HomeBlogLet’s remember that a backbone has multiple parts.

Let’s remember that a backbone has multiple parts.

 

Doug Taylor, CEO and Jenny Riley, Head of Community Impact from United Way Australia will be presenting on mobilisation at the Collective Impact Conference. Here, Jenny Riley comments on an emerging distributed backbone model.

 

SDid you know your backbone, also known as a vertebral column, is made up of usually 24 vertebrae? However when discussed in relation to Collective Impact ‘the backbone’ is often referred to as a singular piece. Over the past 18 months I have heard a number of themes emerge about ‘the backbone’:

  • 1. Many believe they should be the backbone, resulting in a jostling in communities for the position of backbone.
  • 2. The backbone, i.e. one entity, is responsible for the facilitation, data management, community outreach, (this has been supported by articles from FSG)
  • 3. The backbone role is seen as being in a position of power and the leader.
  • 4. The backbone costs $100,000s of dollars to support.

All of this is driven by the experience of collective impact in the US, where large private investments have been made in infrastructure, now known as the backbone. Interestingly this model has not gone off to the same extent in the UK and it is emerging slightly differently here in Australia.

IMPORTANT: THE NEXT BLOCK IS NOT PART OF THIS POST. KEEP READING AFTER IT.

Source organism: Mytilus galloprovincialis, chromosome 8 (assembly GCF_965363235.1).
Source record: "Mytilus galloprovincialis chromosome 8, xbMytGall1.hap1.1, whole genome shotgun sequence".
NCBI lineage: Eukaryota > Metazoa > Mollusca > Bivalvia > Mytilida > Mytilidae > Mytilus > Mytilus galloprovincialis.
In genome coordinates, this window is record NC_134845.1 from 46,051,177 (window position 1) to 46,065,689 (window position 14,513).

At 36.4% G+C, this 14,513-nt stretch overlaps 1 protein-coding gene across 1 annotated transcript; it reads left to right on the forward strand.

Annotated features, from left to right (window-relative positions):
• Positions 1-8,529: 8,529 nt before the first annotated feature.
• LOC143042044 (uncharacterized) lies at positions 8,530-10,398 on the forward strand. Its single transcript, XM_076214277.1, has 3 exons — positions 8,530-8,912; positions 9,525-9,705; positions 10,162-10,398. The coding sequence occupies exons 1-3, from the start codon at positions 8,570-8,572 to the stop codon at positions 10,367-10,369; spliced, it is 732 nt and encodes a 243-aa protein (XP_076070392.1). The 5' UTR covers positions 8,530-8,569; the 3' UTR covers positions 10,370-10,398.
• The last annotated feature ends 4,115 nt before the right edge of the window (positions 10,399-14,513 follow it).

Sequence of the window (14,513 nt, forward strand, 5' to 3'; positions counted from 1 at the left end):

It could be that we sit somewhere in the middle of the Big Society model of the US and the Big Government social model in the UK and thus our expression of collective impact will be different to our overseas friends. It makes sense that a localised version informed and shaped by the philanthropic, government and business relationships with the social sector here in Australia will emerge.

 

At United Way Australia, we have been part of a number of cross-sector collaborations in homelessness, health, education and the school-to-work transition space. In our experience, cross-sector collaborations looking for collective impacts are emerging with distributed backbones, that is, different players are playing different roles within the backbone. In one collaboration the role of secretariat, facilitator, data manager and community engagement were all provided by different organisations, there was no one organisation with the mandate of the backbone. In fact, in another collaboration where this was not deliberately the case and United Way played ‘the backbone’, a dependency was developed on the role of UW doing it all, making the collaboration unsustainable.

 

The notion of a singular backbone is not flexible enough for the Australian context. The funding required for a single entity to be a dedicated backbone is not readily available and is not sustainable in the long term. Also, there is something about a singular entity playing that backbone role as it is currently perceived; generally we shy away from being leaders and being led, especially in the not-for-profit sector where perceived tall poppys are shot down and the question of mandate is often raised. Instead, we believe, the Australian model of collective impact is emerging differently where the backbone is made of many parts, perhaps not 24 parts, but multiple parts who will share the weight and provide a flexible and sustainable base for impact.

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